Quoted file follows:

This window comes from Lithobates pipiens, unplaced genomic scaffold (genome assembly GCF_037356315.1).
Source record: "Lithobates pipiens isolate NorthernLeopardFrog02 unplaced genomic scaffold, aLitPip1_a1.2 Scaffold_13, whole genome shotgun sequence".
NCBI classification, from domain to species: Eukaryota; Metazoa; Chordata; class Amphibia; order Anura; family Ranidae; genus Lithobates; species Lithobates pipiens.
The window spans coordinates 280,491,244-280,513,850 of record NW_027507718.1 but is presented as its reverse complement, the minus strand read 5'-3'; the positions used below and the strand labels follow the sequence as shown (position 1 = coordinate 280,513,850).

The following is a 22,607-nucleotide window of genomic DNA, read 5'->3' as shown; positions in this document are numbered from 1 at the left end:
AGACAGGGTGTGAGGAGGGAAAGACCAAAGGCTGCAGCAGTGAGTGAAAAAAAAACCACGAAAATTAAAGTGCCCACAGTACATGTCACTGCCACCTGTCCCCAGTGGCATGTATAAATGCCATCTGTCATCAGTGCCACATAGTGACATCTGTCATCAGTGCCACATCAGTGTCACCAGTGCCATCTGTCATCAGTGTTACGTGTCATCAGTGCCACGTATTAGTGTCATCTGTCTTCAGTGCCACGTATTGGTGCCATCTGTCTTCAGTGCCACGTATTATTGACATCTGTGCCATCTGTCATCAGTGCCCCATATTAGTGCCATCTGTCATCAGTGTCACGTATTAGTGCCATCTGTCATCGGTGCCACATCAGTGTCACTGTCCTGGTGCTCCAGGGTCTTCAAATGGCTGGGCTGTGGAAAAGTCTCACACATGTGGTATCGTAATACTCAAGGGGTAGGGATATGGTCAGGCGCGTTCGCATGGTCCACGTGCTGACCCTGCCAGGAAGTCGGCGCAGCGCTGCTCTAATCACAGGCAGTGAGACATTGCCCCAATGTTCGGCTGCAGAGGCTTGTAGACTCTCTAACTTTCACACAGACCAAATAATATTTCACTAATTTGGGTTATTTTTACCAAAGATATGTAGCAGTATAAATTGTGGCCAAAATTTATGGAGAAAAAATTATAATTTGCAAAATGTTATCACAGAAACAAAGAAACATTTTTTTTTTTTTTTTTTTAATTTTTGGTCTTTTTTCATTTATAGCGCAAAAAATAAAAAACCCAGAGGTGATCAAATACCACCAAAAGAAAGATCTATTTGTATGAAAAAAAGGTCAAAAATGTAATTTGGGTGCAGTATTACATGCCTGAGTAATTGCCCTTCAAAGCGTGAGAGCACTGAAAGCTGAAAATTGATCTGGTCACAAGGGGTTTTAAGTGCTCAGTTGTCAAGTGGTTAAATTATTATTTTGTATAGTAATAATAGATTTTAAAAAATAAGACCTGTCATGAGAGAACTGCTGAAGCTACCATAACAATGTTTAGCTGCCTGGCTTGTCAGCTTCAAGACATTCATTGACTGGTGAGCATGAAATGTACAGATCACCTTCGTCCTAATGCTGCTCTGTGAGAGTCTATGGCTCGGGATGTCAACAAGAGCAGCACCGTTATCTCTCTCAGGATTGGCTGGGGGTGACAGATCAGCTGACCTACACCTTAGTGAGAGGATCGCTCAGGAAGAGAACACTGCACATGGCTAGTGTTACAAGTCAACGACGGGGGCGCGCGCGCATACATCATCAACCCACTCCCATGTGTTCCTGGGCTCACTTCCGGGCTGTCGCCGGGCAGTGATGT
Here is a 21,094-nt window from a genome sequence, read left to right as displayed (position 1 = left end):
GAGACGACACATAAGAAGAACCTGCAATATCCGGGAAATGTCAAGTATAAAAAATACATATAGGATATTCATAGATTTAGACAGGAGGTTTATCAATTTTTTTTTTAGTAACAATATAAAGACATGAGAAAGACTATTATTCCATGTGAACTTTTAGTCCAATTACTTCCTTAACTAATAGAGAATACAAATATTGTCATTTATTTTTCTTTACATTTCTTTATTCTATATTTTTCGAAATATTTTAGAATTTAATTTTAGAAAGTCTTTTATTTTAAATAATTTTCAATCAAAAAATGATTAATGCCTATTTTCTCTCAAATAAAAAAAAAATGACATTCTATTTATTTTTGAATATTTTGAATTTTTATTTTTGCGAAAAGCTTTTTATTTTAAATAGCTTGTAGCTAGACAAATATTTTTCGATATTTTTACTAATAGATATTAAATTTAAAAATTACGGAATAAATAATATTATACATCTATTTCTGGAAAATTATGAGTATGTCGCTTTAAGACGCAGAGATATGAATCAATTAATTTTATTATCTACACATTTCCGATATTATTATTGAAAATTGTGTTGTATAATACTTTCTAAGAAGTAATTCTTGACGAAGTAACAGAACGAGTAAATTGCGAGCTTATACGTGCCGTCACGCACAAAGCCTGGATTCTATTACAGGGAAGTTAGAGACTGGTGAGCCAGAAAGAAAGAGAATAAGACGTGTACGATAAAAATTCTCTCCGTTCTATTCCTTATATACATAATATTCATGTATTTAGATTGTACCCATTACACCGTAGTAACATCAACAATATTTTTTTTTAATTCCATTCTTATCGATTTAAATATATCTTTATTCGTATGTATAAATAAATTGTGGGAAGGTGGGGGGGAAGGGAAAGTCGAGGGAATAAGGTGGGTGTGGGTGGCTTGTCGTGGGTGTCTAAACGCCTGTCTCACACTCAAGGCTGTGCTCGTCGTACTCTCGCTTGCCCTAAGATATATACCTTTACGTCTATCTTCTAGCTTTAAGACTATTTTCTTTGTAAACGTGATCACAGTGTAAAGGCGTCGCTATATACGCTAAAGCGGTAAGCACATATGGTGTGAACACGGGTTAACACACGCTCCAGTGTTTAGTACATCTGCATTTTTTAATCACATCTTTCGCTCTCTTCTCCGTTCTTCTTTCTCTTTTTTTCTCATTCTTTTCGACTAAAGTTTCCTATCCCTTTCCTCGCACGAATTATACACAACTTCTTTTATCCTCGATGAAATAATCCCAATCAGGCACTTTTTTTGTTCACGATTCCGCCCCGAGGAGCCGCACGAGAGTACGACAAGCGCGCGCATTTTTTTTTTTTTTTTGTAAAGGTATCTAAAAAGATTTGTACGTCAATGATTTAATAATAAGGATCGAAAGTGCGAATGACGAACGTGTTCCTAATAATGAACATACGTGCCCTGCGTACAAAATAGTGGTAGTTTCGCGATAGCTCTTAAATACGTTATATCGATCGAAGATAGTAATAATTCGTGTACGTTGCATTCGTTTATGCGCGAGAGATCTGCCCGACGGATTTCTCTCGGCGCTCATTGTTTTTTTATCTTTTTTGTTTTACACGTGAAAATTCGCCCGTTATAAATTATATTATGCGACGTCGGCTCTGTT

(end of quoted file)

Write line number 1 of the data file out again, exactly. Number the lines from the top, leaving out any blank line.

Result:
This window comes from Lithobates pipiens, unplaced genomic scaffold (genome assembly GCF_037356315.1).